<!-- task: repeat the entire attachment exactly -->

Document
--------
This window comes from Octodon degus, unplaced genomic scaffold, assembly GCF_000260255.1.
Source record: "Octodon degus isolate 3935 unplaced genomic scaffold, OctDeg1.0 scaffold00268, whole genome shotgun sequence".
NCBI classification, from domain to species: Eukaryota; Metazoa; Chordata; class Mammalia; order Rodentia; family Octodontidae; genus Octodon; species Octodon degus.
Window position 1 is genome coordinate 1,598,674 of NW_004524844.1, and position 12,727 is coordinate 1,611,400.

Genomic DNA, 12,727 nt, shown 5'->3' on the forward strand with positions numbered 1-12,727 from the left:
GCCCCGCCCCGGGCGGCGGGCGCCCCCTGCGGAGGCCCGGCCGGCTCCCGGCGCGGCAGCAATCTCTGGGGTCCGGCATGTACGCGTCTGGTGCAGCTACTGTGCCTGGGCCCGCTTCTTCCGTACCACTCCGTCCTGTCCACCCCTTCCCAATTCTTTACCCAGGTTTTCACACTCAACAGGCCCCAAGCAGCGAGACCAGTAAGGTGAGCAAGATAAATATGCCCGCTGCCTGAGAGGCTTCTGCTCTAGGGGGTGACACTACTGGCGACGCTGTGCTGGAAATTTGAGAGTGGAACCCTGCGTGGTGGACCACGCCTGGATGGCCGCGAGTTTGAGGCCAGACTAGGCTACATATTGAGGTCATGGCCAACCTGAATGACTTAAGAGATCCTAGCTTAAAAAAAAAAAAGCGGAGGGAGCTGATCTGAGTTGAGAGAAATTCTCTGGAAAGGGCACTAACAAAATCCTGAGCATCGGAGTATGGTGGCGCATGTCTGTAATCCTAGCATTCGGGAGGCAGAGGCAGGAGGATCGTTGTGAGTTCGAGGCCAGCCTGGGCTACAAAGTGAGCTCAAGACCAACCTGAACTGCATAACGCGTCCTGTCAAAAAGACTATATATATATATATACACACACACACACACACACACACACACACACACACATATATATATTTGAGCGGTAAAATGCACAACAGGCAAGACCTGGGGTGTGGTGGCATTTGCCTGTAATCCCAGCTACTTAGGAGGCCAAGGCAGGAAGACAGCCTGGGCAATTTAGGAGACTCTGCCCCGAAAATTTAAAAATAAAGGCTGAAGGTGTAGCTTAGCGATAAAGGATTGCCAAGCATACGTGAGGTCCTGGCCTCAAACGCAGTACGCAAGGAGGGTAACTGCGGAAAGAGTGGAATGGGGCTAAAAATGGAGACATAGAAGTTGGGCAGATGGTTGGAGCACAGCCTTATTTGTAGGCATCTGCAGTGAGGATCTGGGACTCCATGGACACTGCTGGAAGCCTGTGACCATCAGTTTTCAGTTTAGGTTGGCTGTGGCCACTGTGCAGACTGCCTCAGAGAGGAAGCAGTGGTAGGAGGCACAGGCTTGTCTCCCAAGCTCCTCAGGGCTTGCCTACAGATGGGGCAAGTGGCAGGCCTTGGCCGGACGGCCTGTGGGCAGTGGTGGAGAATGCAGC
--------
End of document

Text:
This window comes from Octodon degus, unplaced genomic scaffold, assembly GCF_000260255.1.
Source record: "Octodon degus isolate 3935 unplaced genomic scaffold, OctDeg1.0 scaffold00268, whole genome shotgun sequence".
NCBI classification, from domain to species: Eukaryota; Metazoa; Chordata; class Mammalia; order Rodentia; family Octodontidae; genus Octodon; species Octodon degus.
Window position 1 is genome coordinate 1,598,674 of NW_004524844.1, and position 12,727 is coordinate 1,611,400.

Genomic DNA, 12,727 nt, shown 5'->3' on the forward strand with positions numbered 1-12,727 from the left:
GCCCCGCCCCGGGCGGCGGGCGCCCCCTGCGGAGGCCCGGCCGGCTCCCGGCGCGGCAGCAATCTCTGGGGTCCGGCATGTACGCGTCTGGTGCAGCTACTGTGCCTGGGCCCGCTTCTTCCGTACCACTCCGTCCTGTCCACCCCTTCCCAATTCTTTACCCAGGTTTTCACACTCAACAGGCCCCAAGCAGCGAGACCAGTAAGGTGAGCAAGATAAATATGCCCGCTGCCTGAGAGGCTTCTGCTCTAGGGGGTGACACTACTGGCGACGCTGTGCTGGAAATTTGAGAGTGGAACCCTGCGTGGTGGACCACGCCTGGATGGCCGCGAGTTTGAGGCCAGACTAGGCTACATATTGAGGTCATGGCCAACCTGAATGACTTAAGAGATCCTAGCTTAAAAAAAAAAAAGCGGAGGGAGCTGATCTGAGTTGAGAGAAATTCTCTGGAAAGGGCACTAACAAAATCCTGAGCATCGGAGTATGGTGGCGCATGTCTGTAATCCTAGCATTCGGGAGGCAGAGGCAGGAGGATCGTTGTGAGTTCGAGGCCAGCCTGGGCTACAAAGTGAGCTCAAGACCAACCTGAACTGCATAACGCGTCCTGTCAAAAAGACTATATATATATATATACACACACACACACACACACACACACACACACACACATATATATATTTGAGCGGTAAAATGCACAACAGGCAAGACCTGGGGTGTGGTGGCATTTGCCTGTAATCCCAGCTACTTAGGAGGCCAAGGCAGGAAGACAGCCTGGGCAATTTAGGAGACTCTGCCCCGAAAATTTAAAAATAAAGGCTGAAGGTGTAGCTTAGCGATAAAGGATTGCCAAGCATACGTGAGGTCCTGGCCTCAAACGCAGTACGCAAGGAGGGTAACTGCGGAAAGAGTGGAATGGGGCTAAAAATGGAGACATAGAAGTTGGGCAGATGGTTGGAGCACAGCCTTATTTGTAGGCATCTGCAGTGAGGATCTGGGACTCCATGGACACTGCTGGAAGCCTGTGACCATCAGTTTTCAGTTTAGGTTGGCTGTGGCCACTGTGCAGACTGCCTCAGAGAGGAAGCAGTGGTAGGAGGCACAGGCTTGTCTCCCAAGCTCCTCAGGGCTTGCCTACAGATGGGGCAAGTGGCAGGCCTTGGCCGGACGGCCTGTGGGCAGTGGTGGAGAATGCAGC